Although there are no quick and easy solutions to the pound-a-year problem, the following are some good strategies for keeping weight gain to a minimum.

    Reduce Your Caloric Intake
    Clearly, you can reduce the effects of your slowing metabolism by cutting down on calorie intake and stepping up on exercise. "Even for the person who is exercising religiously, her food intake is not going to be able to remain the same," says Leslie Bonci, R.D., assistant director for nutrition at the Center for Digestive Health at Allegheny General Hospital in Pittsburgh and nutritionist for the Pittsburgh Steelers. Change doesn't have to be drastic. Bonci says it's relatively easy to trim your daily calorie intake by 100 calories every decade after age 20: "It's just a little bit of a cut-down � light beer instead of regular, one-quarter cup less cereal in the morning. A very subtle change is enough to keep the body in balance."

    Eat a Low-Fat, Vegetable-Rich Diet
    Sticking to a low-fat diet may help to keep your metabolism from slowing down even further. Obviously, eating lots of high-fat foods increases your daily calorie intake. In addition, because high-fat foods cram calories into a small volume, you wind up eating a lot in order to feel full. High-fat diets are also thought to have a subtly nefarious effect on metabolism, Bonci says, turning down the body's metabolic thermostat slightly, so you burn up fewer calories per day even as caloric intake climbs.

    Eating a vegetable-rich diet appears to help avoid spreading middles as well. American Cancer Society scientists who tracked 79,000 men and women for 10 years found that those who ate 19 or more servings of vegetables each week were less liable to add pounds to their waists. On the other hand, those who gobbled up more than three servings of meat per week were more likely to gain at the waist. Why the veggie diet may be so protective isn't yet clear.

    Increase Your Gym Time
    If you plan to lessen weight gain as you age you'll definitely need to increase the time you spend at the gym. "Our data suggest that you can probably compensate for some middle-age weight gain by becoming more active," says Paul T. Williams, Ph.D., an epidemiologist at the Life Sciences Division of Lawrence Berkeley National Laboratory in Berkeley, California. But expect to put in far more than the half hour of moderate physical activity five or more days a week currently recommended for American adults by the Centers for Disease Control and Prevention. "I've always felt that the government exercise recommendations are excellent for the comatose," avers Williams.

    Keep in mind that the amount of fat you burn with exercise seems to decrease with age. In a study comparing moderately fit adults in their twenties with those in their seventies, Samuel Klein, M.D., director of the Center for Human Nutrition at the Washington University School of Medicine in St. Louis, found that older subjects burned up to 30 percent less fat during exercise than did younger ones, even when they did the same amount of work. Older exercisers burned up more carbohydrates. Klein found that elderly subjects began to burn more fat after 16 weeks of intensive exercise. "If older people train, they have more normal patterns of fat oxidation," Klein says. "It goes back to where it is in younger adults."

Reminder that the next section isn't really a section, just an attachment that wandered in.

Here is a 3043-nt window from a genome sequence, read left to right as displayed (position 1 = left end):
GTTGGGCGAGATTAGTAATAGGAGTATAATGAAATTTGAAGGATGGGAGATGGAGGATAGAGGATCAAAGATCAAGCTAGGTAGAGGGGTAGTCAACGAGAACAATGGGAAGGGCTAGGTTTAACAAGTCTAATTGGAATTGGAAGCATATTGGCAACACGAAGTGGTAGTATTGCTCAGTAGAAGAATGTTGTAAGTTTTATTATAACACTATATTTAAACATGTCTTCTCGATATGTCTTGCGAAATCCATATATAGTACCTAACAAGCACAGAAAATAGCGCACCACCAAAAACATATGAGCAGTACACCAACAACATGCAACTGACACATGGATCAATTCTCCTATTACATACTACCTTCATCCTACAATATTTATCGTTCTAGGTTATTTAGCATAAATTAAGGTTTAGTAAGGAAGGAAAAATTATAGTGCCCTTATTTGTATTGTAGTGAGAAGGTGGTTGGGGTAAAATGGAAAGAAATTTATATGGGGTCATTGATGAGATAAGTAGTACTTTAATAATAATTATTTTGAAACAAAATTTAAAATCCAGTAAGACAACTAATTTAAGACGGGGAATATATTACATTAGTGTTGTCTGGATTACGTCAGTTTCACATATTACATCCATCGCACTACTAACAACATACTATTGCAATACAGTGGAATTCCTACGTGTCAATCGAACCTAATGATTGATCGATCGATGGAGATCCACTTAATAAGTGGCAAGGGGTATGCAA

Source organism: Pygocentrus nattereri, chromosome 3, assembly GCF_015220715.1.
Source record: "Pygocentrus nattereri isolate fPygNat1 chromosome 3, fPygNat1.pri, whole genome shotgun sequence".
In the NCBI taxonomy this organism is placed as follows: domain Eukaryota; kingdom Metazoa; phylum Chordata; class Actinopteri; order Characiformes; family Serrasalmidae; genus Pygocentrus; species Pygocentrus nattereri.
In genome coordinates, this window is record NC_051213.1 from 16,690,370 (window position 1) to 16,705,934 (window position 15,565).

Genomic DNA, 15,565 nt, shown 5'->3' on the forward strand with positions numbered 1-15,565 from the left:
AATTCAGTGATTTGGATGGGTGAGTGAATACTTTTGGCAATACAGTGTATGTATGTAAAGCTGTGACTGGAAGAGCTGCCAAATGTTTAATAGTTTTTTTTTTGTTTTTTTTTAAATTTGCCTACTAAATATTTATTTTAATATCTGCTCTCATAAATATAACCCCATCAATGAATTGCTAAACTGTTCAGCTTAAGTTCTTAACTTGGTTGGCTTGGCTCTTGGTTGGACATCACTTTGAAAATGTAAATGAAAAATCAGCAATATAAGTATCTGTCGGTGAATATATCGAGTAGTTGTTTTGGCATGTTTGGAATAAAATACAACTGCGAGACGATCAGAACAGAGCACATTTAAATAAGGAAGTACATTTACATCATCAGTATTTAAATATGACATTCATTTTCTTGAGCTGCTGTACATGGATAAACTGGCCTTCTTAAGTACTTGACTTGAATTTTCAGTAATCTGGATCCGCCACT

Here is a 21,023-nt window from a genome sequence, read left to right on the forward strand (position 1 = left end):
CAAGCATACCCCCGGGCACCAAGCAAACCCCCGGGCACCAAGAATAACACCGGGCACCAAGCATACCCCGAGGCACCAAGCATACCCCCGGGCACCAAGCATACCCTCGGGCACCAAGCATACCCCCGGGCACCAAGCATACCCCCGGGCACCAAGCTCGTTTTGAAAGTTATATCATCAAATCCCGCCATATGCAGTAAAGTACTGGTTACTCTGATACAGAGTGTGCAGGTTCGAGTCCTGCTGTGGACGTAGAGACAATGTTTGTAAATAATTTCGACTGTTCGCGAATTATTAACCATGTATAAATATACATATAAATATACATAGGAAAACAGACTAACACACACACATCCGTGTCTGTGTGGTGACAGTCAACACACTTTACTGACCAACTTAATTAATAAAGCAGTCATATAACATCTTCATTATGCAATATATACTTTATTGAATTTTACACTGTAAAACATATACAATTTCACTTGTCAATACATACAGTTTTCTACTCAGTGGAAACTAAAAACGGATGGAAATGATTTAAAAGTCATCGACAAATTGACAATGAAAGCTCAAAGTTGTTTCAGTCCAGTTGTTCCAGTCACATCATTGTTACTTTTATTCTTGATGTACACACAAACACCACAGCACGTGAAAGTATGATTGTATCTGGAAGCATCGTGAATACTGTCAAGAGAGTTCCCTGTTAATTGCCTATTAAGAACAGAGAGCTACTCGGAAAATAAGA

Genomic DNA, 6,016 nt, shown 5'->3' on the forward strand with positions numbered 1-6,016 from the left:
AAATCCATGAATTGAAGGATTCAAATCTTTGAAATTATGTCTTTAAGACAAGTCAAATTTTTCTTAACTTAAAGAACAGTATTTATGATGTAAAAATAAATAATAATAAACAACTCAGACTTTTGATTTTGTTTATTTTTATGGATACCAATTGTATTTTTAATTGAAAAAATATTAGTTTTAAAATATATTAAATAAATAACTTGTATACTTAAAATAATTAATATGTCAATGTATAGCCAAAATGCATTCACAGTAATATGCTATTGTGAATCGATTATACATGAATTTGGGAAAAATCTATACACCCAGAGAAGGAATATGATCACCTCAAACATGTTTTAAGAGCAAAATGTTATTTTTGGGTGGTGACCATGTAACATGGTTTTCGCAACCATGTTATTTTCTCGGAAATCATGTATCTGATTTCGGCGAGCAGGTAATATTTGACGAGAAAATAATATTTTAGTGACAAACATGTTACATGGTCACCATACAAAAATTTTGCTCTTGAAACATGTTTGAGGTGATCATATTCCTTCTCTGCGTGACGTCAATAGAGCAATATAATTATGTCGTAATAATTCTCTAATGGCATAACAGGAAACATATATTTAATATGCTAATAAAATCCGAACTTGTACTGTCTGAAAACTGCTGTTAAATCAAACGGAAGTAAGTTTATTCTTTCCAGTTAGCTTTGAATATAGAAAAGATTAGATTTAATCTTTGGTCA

All in all, working out regularly will help keep you strong and fit as you go through middle age and beyond. "There's a lot of Scandinavian data that suggests that individuals in their sixties, seventies and eighties who are very physically active tend to live healthier, happier lives," says Metter.

    The real indicator of healthy aging isn't a number on a scale or a measurement on a tape. "On my checklist, the question is how much vitality do I have," Bonci says. "I may be 40, but if I can still run and lift, and if I feel strong and fit and have a lot of energy, I know I'm doing something that's good for my body and good for me."

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  • Stretch longer for better flexibility
    Stretch longer for better flexibility

    NEW YORK (Reuters Health) -- When it comes to working out, holding a stretch for 15 seconds appears to improve flexibility more than holding a stretch for just 5 seconds, results of a study suggest.

    The finding, from a study of 24 college students with an average age of 20, is published in the British Journal of Sports Medicine.

    "Recommendations for duration of stretching in flexibility training programmes range from 5 to 60 seconds, yet justifications for these selections have largely been absent," report Jennifer M. Roberts and Karen Wilson, of the University of Sunderland, UK.

    In the study, the students were split into three groups and during a 5-week period participated in a program in which they stretched for 5 seconds, 15 seconds, or did no stretching at all. Those in the 5 second group performed each stretch nine times and those in the 15 second group did the stretches three times, so that both groups had a total stretch time of 45 seconds.

    Both groups showed improvements in passive range of motion -- the ability to stretch in response to an external force, such as a coach pushing on a limb. However, those who stretched for 15 seconds had a clear advantage over their peers when it came to increasing their active range of motion -- their ability to stretch their own muscles.

    "This study indicates that a 5-week active stretching programme significantly increases active and passive range of motion in the (leg)," the authors conclude. "Stretching for a duration of 15 seconds produces significantly greater improvement in active range of motion than stretching for 5 seconds."

    Source: British Journal of Sports Medicine 1999;33:259-263.